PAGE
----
Every once in awhile a local band comes along and you can’t help but think, “Wow, they really have what it takes.” The Farthest Edge is the newest band to join the ranks of the Billings greats, acts like Grudge, Spurge, The Forestry, Krunk, and Reid Perry and The Montana Avenue band, and many others.
The Farthest Edge is a veritable Billings hard rock super-band that came together almost by accident. Guitarist Rich Candelaria, of Grudge fame (and now engineer at Hi Def Studios,) had some guitar riffs that he was developing in his spare time, some of which he had been working on since his Grudge days.
“He had some guitar tracks and some programmed drums. As far as demo tracks go, they were all pretty much solid finished products. He approached me with the instrumentals asking if I would write some stuff to them,” said lead singer Patrick Lee Michaelis, who had just gotten back from ten years in New York. Michaelis did not have any serious music endeavors at the time, outside of a cover band he would occasionally play in with a few of his buddies.
The original intent was to make a few simple tracks here and there and possibly put them on iTunes. “Neither of us had any interest in playing a bunch live or coming together as a full band,” said Michaelis.
Yet fortuitously, when Michaelis came to the studio with his finalized lyrics and melody lines, things went a little too well to be just a part-time side project. Both Michaelis and Candelaria decided to take it a step further and find a drummer.
Candelaria knew that local teenage drum savant Zack Goggins was not in a band. Candelaria had seen what Goggins could do during sessions at Hi Def Studio and asked him to lay down some drum tracks.
Despite still being in high school, Goggins is, according to Michaelis, “bar none one of the best drummers I have ever played with.”
Candelaria then got Matt Gilg, formerly of These Final Days, to play guitar and Michaelis brought on bassist John Keebler, who played with him in his band The Return. All of a sudden they had a full band and were deep into writing their first full-length album and preparing for live shows.
The Farthest Edge describes themselves as straightforward hard rock.
“It’s alive and well in LA but seems to be a little dead here,” said Gilg. “There is a large gap between the indy acoustic stuff and metal in Montana. Hopefully, we can fill in some of those gaps just being hard rock.”
Michaelis added, “I think we are pretty honest and identifiable, and not too cliched or trendy.”
Along with a professional sound, The Farthest Edge has a professional look including a brilliant logo and engaging promo photos.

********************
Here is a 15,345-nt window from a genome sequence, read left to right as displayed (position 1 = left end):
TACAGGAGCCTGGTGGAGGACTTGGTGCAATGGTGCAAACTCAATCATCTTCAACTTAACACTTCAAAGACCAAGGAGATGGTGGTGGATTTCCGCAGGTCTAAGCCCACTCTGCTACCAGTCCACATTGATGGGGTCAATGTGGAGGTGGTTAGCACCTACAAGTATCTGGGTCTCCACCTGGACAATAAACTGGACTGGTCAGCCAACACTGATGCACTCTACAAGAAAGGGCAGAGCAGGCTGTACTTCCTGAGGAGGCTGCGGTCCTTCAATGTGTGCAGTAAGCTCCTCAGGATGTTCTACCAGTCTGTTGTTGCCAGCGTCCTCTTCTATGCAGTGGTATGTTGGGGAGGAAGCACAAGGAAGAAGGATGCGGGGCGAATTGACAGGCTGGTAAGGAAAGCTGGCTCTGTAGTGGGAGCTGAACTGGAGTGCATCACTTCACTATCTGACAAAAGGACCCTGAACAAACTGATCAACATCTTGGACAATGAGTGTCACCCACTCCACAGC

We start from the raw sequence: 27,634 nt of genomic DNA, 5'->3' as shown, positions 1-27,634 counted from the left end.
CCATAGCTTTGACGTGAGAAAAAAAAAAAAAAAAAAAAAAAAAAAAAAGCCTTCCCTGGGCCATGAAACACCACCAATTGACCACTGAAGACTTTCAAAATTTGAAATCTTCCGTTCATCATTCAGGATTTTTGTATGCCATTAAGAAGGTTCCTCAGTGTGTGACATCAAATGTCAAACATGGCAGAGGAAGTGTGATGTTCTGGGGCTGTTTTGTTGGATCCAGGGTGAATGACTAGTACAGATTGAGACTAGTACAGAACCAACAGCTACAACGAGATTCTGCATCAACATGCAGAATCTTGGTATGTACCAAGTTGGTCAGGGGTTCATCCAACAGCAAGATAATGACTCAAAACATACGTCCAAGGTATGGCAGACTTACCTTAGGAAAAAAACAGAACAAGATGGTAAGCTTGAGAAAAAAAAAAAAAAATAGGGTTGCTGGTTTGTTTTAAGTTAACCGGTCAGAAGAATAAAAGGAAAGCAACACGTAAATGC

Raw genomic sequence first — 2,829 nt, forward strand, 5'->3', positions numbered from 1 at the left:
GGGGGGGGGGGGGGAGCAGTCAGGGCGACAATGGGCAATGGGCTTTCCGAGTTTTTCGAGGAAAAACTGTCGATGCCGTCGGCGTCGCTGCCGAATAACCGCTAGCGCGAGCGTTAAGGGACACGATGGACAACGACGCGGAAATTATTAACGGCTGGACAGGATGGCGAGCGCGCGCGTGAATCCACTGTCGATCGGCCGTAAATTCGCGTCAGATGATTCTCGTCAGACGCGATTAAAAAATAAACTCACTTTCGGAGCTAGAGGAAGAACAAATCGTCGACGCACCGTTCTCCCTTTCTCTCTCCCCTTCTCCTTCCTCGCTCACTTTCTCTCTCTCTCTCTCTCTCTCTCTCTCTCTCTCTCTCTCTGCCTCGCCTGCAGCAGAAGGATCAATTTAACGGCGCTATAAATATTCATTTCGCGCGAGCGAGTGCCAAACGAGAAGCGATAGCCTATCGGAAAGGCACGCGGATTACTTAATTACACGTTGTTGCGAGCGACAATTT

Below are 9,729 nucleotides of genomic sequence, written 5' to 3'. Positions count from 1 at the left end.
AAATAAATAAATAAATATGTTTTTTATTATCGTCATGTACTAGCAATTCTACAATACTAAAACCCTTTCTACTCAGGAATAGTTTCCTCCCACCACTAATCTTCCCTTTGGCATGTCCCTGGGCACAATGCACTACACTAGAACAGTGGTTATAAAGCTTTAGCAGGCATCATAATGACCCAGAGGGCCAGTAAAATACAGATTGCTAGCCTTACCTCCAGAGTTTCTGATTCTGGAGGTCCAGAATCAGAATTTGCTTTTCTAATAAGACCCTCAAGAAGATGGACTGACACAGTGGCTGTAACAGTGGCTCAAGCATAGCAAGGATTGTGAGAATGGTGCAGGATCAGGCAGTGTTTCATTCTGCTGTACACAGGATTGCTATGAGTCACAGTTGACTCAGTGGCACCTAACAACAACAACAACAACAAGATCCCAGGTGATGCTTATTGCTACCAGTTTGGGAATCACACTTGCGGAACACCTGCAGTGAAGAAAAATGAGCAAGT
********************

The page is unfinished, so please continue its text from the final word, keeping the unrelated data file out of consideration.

“A band is a brand and you really have to take it seriously,” he said. “The way we present ourselves visually is a high priority.”
One huge asset The Farthest Edge had in that pursuit was local photographer Tez Mercer. The Farthest Edge was one of the last band shoots Mercer did in Billings before leaving the state.
It’s been nothing short of breakneck speed for The Farthest Edge No sooner did they have their first full-length album recorded and ready to be mastered than they were doing their first show, then they were opening for national act Pop Evil. Shortly after that they found themselves at the world famous Whiskey A Go Go.
“It was crazy; there is a ton of history and photos of legends everywhere but it’s real inviting. It’s just a rock bar, you know. We rocked our absolute hardest. We were twice the band we were at our first gig and that was only our third gig,” said Michaelis. “It was funny: One of the things the sound guy, who worked with huge acts on a daily basis and a ton of LA bands constantly, says to us is he knew we weren’t an LA band. We asked why and he said, ‘Cause you’re not so jaded.’ Simple stuff, like I asked a guy if we could take beer up to the green room. He was floored; he didn’t know how to answer because people just take whatever they want up there. They got a kick out of it.”
While in LA, they did a few more showcases, and they met with industry luminaries like Kevin Black (former executive of Interscope and Warner Brothers) and Bruce Sterling (AEI Entertainment Development), whom they met through their manager, Jaynie Jackson.
You can buy The Farthest Edge’s four-song EP (including a Big J fan song) on iTunes or Google Play or on Spotify.